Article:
In large part about the travails of working people, Tryin' is steeped in sincere sympathy with the characters who populate its material. Still, Talley respects them too much to sentimentalize them. Even though of a New Deal-influenced sensibility, he dispenses with twaddle about their special virtue or political wisdom. His people are not paragons, they're people, and they're doing what their immediate survival demands (i.e., laboring at crappy low-wage jobs in a post-union economy), and it is their struggle and their humanity that merit our concern and compassion. (Maybe it's because he was listening to them that he was able to predict that white blue-collar workers would choose Donald Trump as their president. Talley thought he would win all along, and I thought he was crazy.)

These songs, though in the first person, are rarely about Talley himself. He vividly inhabits the souls and speaks in the voices of others whom he resembles in some ways and, as a man of learning and intellect, not in others. The title number quotes a phrase from a conversation he had with a grizzled fellow worker when both were employed as carpenters. The anxious sentiments of a real-life trucker drove "Are They Gonna Make Us Outlaws Again?" "Give My Love to Marie" speaks achingly from the heart of a coal miner.

Though these are all exceptionally crafted, consistently distinctive songs (10 in all), the most indelible of all has to be "Deep Country Blues." Set to a simple folk melody that (thanks to producer Talley's brilliant arrangement) builds in power and intensity over its four and a half minutes, it relates a story without betraying exactly what that story is. A careful listener will be able to discern that it is set in a rural Mississippi landscape, poor and black. Every other verse appears to be missing. In the classic style of old blues ballads, it is more commentary on a narrative than a narrative itself. It is, moreover, seeded with disturbing images ("blackjack choir" most unsettling of all). The lyrics hint at terror, tenderness, dread, and beauty, and an almost novelistic sense of possibility. Outside traditional folk music, I have heard nothing like it.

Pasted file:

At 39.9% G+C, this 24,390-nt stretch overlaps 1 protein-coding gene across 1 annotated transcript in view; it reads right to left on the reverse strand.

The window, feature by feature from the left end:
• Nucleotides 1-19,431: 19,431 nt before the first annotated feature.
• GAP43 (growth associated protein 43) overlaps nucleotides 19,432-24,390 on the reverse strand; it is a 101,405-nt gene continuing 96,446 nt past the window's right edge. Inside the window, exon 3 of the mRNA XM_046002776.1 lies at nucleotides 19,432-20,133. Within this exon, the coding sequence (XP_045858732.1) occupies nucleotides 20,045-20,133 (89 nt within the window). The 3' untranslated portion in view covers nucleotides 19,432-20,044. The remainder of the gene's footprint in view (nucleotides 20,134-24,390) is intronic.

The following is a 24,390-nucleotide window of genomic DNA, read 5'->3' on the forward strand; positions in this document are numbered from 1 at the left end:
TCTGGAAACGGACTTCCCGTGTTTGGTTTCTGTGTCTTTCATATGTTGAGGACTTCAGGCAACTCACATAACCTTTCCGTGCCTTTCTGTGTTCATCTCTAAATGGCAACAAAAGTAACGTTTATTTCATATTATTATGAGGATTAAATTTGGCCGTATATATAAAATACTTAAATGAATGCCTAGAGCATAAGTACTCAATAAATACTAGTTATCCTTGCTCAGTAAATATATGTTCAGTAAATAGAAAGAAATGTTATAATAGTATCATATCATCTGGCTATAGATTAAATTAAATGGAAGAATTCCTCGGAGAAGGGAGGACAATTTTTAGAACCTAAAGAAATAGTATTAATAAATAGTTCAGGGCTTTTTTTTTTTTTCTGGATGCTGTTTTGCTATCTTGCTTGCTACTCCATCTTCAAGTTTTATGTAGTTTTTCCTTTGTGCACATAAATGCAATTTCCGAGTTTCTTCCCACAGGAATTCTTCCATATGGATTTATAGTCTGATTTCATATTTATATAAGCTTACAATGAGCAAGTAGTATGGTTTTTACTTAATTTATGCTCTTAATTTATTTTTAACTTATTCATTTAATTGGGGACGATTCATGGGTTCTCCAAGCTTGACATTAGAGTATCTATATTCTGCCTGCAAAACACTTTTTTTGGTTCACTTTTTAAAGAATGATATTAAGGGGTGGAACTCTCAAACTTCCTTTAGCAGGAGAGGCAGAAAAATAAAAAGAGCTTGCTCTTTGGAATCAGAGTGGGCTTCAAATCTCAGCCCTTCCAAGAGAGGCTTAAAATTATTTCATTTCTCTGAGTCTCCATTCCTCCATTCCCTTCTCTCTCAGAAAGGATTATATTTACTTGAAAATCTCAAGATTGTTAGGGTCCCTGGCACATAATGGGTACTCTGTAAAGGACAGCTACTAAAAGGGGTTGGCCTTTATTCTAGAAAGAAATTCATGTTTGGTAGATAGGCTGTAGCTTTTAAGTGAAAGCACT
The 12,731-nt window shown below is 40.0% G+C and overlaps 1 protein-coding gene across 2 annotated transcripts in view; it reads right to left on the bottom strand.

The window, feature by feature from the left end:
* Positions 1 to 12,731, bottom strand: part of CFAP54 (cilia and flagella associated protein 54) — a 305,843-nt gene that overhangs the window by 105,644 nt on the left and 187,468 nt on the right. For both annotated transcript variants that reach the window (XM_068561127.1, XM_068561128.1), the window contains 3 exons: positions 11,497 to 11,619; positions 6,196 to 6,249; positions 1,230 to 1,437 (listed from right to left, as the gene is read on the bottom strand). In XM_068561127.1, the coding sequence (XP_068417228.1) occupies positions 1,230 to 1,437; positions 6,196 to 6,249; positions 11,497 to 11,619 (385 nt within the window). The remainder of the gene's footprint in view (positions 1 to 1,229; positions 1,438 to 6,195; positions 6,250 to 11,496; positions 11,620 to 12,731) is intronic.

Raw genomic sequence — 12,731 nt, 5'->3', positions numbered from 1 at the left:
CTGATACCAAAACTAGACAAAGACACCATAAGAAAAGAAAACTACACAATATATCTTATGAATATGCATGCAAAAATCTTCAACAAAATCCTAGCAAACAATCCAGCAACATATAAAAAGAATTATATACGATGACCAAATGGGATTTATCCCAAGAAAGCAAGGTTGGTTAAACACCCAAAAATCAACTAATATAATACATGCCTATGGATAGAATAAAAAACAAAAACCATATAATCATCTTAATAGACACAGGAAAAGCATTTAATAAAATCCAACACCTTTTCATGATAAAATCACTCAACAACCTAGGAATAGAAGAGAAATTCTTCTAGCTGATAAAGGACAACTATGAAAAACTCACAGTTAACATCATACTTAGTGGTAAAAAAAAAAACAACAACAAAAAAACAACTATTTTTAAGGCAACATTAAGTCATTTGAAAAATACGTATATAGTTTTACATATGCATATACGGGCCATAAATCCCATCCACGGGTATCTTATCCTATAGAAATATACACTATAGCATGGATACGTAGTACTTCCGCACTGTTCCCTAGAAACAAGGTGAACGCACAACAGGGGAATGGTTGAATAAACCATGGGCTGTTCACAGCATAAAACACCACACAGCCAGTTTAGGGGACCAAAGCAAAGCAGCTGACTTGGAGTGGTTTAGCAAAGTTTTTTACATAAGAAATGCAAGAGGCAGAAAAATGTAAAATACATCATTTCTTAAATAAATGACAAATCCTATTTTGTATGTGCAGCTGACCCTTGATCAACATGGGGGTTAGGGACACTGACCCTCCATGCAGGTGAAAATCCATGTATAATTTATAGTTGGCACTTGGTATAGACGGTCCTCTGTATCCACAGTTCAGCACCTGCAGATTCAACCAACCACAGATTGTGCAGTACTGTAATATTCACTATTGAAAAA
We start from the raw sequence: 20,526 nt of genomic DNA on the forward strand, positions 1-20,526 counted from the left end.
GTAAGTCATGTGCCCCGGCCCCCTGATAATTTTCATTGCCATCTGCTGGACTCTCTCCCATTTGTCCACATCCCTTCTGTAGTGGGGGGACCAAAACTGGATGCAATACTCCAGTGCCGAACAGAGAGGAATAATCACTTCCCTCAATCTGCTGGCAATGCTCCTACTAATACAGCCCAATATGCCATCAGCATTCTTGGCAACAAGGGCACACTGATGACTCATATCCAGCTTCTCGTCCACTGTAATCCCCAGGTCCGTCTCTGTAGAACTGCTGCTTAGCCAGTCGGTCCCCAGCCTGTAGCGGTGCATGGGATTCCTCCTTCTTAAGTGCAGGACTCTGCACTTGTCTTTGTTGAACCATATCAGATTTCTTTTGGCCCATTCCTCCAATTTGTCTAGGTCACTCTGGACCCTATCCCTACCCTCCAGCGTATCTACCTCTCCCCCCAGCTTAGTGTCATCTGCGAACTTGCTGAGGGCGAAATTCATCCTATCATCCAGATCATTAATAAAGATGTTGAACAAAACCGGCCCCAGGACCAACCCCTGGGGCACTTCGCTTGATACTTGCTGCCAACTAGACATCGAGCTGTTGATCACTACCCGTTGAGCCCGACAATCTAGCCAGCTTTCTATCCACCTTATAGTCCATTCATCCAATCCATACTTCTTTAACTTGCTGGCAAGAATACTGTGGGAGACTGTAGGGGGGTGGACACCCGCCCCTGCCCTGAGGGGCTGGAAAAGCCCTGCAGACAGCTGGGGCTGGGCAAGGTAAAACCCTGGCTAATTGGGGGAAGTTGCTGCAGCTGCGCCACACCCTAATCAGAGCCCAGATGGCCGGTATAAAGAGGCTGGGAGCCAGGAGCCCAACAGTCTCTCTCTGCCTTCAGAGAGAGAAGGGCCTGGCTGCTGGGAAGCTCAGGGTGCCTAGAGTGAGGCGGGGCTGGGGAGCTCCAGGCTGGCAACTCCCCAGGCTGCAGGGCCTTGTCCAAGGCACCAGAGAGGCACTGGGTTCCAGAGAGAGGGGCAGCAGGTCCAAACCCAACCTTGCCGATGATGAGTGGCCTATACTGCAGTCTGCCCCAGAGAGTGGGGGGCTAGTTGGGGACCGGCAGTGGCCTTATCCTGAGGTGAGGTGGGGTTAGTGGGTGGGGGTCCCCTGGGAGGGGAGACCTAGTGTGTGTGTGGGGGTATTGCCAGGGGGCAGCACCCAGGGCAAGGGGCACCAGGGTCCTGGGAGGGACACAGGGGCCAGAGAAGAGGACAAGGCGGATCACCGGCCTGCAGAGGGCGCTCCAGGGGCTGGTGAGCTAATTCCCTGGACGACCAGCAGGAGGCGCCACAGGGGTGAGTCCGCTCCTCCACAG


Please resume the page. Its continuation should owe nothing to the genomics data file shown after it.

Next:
Yes, Tryin' Like the Devil is an American masterpiece. Besides, the band that plays so expertly behind Talley and his acoustic guitar features two of my all-time musical heroes, authentic legends of the roots: dobroist Josh Graves and fiddler Johnny Gimble, both now gone on to their reward in hillbilly heaven.

music review by
Jerome Clark

6 May 2017